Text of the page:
Slurping Oysters With the Old Master of Seasonal British Cuisine
Part three of our Chefs on Sundays series focuses on Mark Hix, the London-based chef and author famous for championing regional cuisine and seafood at his four lauded outposts, including London’s Hix Oyster & Chop House and Hix Soho. Photographer Marcus Gaab and food stylist Victoria Granof’s opulent moving feast guides us with relish through Hix’s quintessential Sunday repast of oysters and champagne. Since discovering his passion for cooking by accident at school, when he signed up for catering to avoid metalwork classes, Hix has conquered appetites through an obsession with quality and heritage that has seen him serve the produce of his very own garden. Preferring to spend weekends at his wooden lodge on the Dorset coast, where he also has a restaurant, he often catches his own supper. Whether crab hauled up from his boat or fresh bass paired with offbeat greens or sea spinach gathered from the beach, Hix’s simple but deftly prepared spreads are always voraciously devoured in the company of close friends.
Earliest foraging memory?
When I was a kid we'd go crabbing off the pier in West Bay, Dorset. And blackberry picking in late summer.
If it's the season for natives then I'll always go for these. Natives have a very specific taste and are much stronger in flavor. I like to taste as much of their unique flavor as I can, so I don't believe in adding lemon, shallot vinegar or tobacco. If I'm eating rocks––and we have some very fine oysters being grown around the British isles––then I might add a squeeze of lemon. But I prefer my oyster to taste of an oyster.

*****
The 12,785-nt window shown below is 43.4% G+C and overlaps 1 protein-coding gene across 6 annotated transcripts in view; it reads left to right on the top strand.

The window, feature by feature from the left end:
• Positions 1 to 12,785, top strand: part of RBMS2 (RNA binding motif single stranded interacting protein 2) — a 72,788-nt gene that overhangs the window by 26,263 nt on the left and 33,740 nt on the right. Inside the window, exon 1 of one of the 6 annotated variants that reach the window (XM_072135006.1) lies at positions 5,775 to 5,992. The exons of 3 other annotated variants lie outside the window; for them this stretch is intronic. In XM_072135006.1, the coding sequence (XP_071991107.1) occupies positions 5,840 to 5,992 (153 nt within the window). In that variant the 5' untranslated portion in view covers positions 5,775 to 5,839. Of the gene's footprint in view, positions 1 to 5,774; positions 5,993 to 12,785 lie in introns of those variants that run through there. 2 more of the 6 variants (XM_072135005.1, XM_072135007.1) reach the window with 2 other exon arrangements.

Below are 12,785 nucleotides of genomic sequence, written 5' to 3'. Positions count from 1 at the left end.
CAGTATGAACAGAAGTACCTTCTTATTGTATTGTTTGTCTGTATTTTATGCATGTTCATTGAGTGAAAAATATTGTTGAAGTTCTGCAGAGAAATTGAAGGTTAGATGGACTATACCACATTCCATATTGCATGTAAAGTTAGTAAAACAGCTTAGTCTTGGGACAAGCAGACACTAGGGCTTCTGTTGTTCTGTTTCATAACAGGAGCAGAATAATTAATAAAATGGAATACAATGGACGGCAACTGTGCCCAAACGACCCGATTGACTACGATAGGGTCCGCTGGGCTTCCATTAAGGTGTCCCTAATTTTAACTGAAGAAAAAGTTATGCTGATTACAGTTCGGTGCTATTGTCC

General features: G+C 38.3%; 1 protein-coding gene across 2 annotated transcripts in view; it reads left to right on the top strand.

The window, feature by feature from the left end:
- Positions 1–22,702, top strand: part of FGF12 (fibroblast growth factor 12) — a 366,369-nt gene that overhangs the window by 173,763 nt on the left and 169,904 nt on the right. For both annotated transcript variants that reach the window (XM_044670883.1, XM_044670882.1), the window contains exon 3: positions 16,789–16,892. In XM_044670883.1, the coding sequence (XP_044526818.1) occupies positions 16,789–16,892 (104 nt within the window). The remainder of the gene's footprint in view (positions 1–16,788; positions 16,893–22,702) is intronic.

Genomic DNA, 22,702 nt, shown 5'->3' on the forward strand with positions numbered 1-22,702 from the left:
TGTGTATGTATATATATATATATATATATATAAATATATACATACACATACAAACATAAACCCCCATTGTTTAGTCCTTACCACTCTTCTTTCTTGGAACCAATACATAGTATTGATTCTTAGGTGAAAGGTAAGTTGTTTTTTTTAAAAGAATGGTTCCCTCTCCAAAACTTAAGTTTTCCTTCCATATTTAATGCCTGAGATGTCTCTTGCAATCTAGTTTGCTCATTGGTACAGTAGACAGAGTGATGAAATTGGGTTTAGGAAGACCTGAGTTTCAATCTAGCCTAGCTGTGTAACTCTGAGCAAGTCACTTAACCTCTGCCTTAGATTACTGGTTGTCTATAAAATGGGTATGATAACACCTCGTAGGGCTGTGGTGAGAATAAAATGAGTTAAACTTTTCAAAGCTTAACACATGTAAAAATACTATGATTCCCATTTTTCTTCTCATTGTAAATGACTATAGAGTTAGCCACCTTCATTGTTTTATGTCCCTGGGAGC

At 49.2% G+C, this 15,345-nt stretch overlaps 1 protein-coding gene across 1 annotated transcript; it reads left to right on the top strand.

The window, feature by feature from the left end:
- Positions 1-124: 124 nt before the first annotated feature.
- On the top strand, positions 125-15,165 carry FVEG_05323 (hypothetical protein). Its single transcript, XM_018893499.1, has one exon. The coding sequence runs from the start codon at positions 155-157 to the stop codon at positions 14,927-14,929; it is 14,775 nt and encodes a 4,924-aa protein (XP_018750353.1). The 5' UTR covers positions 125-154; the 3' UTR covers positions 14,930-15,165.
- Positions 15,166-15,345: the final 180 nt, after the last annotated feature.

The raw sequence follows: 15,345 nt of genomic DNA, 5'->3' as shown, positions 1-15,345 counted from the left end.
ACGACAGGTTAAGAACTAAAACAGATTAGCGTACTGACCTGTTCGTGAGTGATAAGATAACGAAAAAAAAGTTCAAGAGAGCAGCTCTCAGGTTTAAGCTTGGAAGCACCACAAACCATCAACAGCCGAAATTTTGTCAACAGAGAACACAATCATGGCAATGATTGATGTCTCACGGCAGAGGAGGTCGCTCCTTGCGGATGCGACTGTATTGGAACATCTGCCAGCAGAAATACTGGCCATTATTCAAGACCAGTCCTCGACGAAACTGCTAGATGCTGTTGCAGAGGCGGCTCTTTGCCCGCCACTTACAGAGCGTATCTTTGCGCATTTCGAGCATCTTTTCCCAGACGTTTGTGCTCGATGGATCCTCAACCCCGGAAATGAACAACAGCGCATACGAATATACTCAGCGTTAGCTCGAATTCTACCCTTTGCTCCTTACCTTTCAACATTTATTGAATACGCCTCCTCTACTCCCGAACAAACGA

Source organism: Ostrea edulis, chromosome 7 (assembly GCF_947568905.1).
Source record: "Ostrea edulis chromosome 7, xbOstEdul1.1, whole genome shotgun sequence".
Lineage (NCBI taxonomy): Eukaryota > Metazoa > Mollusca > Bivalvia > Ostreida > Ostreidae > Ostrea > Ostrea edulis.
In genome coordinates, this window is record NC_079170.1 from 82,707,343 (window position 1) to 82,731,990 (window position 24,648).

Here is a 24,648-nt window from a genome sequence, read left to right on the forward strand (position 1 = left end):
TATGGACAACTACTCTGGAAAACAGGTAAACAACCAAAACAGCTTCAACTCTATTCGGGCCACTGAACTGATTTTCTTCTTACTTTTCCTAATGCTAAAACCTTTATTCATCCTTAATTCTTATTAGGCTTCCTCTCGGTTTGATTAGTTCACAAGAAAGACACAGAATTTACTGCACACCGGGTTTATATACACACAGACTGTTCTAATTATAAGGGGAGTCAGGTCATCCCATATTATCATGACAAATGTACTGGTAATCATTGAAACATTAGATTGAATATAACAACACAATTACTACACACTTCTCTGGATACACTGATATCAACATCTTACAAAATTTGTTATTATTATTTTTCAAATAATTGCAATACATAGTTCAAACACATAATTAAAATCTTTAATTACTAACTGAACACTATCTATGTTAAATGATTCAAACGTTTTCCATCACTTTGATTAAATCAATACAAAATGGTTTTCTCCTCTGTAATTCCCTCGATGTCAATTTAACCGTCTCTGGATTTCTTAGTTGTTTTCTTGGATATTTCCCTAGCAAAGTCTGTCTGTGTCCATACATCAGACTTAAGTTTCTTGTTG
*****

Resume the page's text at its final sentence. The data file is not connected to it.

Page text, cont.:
What’s your poison?
Julian Temperley's 20-Year-Old Cider Brandy.
Best hangover cure?
Either a very spicy, large bloody Mary (of course) or Vietnamese. The best Vietnamese restaurant in London is Cay Tre in Soho or Viet Grill in Shoreditch.
What’s always in your pantry?
Curry spices. A good dry pasta. Anchovies.
Aphrodisiac of choice?
Shellfish. Getting your hands all dirty and sucking the sweet delicious flesh.
Any pet hates when it comes to food preparation?
When everything has to be steamed. That's just too boring.
Most extravagant cooking tool?
Proudest culinary moment?
Making a large rabbit and crayfish pie for sharing on the BBC series Great British Menu. People were a bit shocked that I'd made a pie, but it went down a treat. I think for me though, my proudest culinary moment was opening Hix Oyster & Chop House.